The term “school shooting” covers a lot of real estate. Depending on who is keeping count, it could be anything from a stray bullet hitting a school in the wee hours of the morning or something that makes Uvalde look like a fond memory.
Regardless, if a student’s life is in danger, armed teachers might well make the difference between a traumatic experience and a funeral.
While anti-gunners loathe the idea of a teacher carrying a gun, Utah has has them for a good while now without incident.
The problem is that there are reasons some teachers may not want to carry a firearm, despite being those who could benefit from doing so. That means a lot of places are trying to find a way to encourage them. Not all of those ideas are great.
But a Utah lawmaker is considering a method that might solve some issues.
One of the bills Utah lawmakers may get a chance to vote on this session would provide incentives for teachers and other staffers willing to carry a firearm in school.
Rep. Tim Jimenez is working on HB119, which he said emphasizes training for teachers and other staffers who want to carry a gun while in school.
“We have a lot of teachers that carry anyway. Why not get them the training they deserve so they can feel more confident and feel like they can actually perform to a higher level?” Jimenez said.
The bill would provide three things for teachers and other staffers willing to carry a firearm in school: legal protection, training and storage funding.
Legal protection for teachers using guns at school in Utah
Jimenez said using a gun could open a teacher up to legal liability, even if they’re only using it to protect themselves or their students. Jimenez said that legal protection is necessary to help the teacher or staffer focus should there ever be a reason for them to use their gun.
“If you have to use your firearm defensively, we want to make sure that you’re not pulling it out and the only thing you’re thinking about is a bunch of lawyers and a bunch of legal issues, but that you can focus on defending the children during that time.”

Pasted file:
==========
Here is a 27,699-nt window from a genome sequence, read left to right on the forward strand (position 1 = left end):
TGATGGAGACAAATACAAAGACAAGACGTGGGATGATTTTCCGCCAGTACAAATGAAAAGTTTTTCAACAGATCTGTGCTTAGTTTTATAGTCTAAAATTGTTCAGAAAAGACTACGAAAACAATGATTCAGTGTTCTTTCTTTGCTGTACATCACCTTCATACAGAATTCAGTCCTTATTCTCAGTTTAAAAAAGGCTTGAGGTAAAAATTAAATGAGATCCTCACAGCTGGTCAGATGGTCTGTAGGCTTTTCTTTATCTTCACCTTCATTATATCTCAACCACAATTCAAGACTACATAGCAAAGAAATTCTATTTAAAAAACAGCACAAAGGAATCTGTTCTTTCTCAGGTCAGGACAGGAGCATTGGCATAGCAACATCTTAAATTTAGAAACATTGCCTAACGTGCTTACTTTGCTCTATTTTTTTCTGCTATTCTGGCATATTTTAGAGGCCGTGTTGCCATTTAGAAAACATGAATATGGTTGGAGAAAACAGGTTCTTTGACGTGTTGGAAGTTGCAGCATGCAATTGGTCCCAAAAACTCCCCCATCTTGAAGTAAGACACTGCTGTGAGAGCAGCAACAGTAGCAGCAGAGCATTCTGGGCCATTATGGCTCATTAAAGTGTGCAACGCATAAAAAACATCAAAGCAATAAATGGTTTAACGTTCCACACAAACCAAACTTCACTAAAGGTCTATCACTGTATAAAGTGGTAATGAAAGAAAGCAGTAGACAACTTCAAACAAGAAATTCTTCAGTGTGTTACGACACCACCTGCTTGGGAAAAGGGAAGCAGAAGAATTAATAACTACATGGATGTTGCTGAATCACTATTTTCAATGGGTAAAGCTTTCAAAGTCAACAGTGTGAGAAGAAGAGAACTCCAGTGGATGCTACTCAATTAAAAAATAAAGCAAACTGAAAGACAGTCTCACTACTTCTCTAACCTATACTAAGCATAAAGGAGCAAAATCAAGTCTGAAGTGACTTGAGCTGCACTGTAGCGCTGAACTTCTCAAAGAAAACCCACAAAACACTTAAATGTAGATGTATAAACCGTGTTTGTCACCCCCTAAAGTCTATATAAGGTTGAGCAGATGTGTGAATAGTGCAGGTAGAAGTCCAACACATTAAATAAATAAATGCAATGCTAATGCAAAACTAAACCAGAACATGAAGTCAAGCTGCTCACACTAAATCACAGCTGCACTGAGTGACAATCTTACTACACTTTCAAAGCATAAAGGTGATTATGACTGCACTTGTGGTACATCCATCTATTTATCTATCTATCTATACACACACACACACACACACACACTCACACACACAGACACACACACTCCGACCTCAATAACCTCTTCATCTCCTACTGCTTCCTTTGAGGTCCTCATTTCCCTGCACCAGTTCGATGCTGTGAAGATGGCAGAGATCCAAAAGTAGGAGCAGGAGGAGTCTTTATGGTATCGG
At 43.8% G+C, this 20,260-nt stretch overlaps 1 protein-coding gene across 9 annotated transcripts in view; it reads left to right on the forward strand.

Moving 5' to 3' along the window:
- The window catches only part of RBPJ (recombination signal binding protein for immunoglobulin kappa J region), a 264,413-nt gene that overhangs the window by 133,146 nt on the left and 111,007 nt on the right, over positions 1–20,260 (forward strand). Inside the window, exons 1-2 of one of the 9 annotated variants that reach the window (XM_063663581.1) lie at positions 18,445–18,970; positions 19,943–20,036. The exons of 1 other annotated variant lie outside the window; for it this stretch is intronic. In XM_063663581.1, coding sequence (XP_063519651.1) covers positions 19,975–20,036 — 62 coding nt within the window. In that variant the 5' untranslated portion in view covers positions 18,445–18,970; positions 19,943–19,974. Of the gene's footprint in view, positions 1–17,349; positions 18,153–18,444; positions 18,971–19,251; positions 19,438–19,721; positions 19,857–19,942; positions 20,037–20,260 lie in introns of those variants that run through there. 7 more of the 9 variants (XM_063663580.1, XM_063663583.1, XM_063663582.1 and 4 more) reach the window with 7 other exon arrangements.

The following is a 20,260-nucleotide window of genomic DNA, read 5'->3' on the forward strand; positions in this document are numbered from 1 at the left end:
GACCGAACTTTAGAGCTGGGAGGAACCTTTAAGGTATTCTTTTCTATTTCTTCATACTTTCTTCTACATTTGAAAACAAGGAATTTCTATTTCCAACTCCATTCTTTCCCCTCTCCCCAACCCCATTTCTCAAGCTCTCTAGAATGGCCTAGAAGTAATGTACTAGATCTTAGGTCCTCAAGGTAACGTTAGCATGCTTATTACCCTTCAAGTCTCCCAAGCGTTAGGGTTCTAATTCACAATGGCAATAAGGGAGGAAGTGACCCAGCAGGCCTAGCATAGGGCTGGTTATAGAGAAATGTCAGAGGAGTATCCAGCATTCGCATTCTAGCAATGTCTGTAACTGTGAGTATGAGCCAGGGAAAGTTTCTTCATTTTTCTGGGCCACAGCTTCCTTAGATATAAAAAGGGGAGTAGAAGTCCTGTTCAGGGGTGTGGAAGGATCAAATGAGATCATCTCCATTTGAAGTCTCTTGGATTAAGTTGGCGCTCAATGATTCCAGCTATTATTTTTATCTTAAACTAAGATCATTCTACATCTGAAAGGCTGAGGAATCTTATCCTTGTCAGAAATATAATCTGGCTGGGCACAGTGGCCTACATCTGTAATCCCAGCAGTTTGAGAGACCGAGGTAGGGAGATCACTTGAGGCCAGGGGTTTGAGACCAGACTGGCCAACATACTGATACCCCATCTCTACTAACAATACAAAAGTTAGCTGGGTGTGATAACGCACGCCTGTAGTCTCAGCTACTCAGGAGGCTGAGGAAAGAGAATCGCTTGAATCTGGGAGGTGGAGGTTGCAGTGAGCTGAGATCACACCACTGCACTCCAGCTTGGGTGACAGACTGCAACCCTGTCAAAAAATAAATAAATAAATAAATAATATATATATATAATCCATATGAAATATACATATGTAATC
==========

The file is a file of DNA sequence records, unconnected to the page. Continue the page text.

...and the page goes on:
The bill would give them better peace of mind that they can act accordingly, without worrying about possible legal liabilities, he said.
On training, Jimenez argued that the training needs to be tailored in such a way that teachers are being taught to defend their specific classrooms, rather than the entire school. If there’s a pitfall to current training programs for armed teachers, it’s in that they’re training them to essentially respond anywhere in the school to any of a thousand different scenarios.
That can discourage manage teachers who might opt to carry a gun to defend themselves and their classrooms, but don’t feel like they’re up to rushing all over the school to deal with various situations.
Finally, the issue of storage.
The bill would provide teachers with $500 to buy a biometric safe. While the article doesn’t specify, I’m assuming this would be for storing the gun while at school. I have issues with mandating biometrics for most things, I get why it’s specified here.
You don’t want a kid being able to gain access to the safe, after all, and you’re never going to guess the combination to a safe locked by a fingerprint.
All of these seek permit armed teachers to function without having to worry about a lot of other things besides, basically, protecting themselves and their students.
Now, I don’t know that there’s an actual shortage of armed teachers in Utah or anywhere else that permits them, but I do know that armed teachers aren’t likely to show up in the victim list of a mass shooting. Their students likely won’t, either.
Providing some common sense protections for them is an easy fix. It should be interesting to see how this plays out in pro-gun Utah.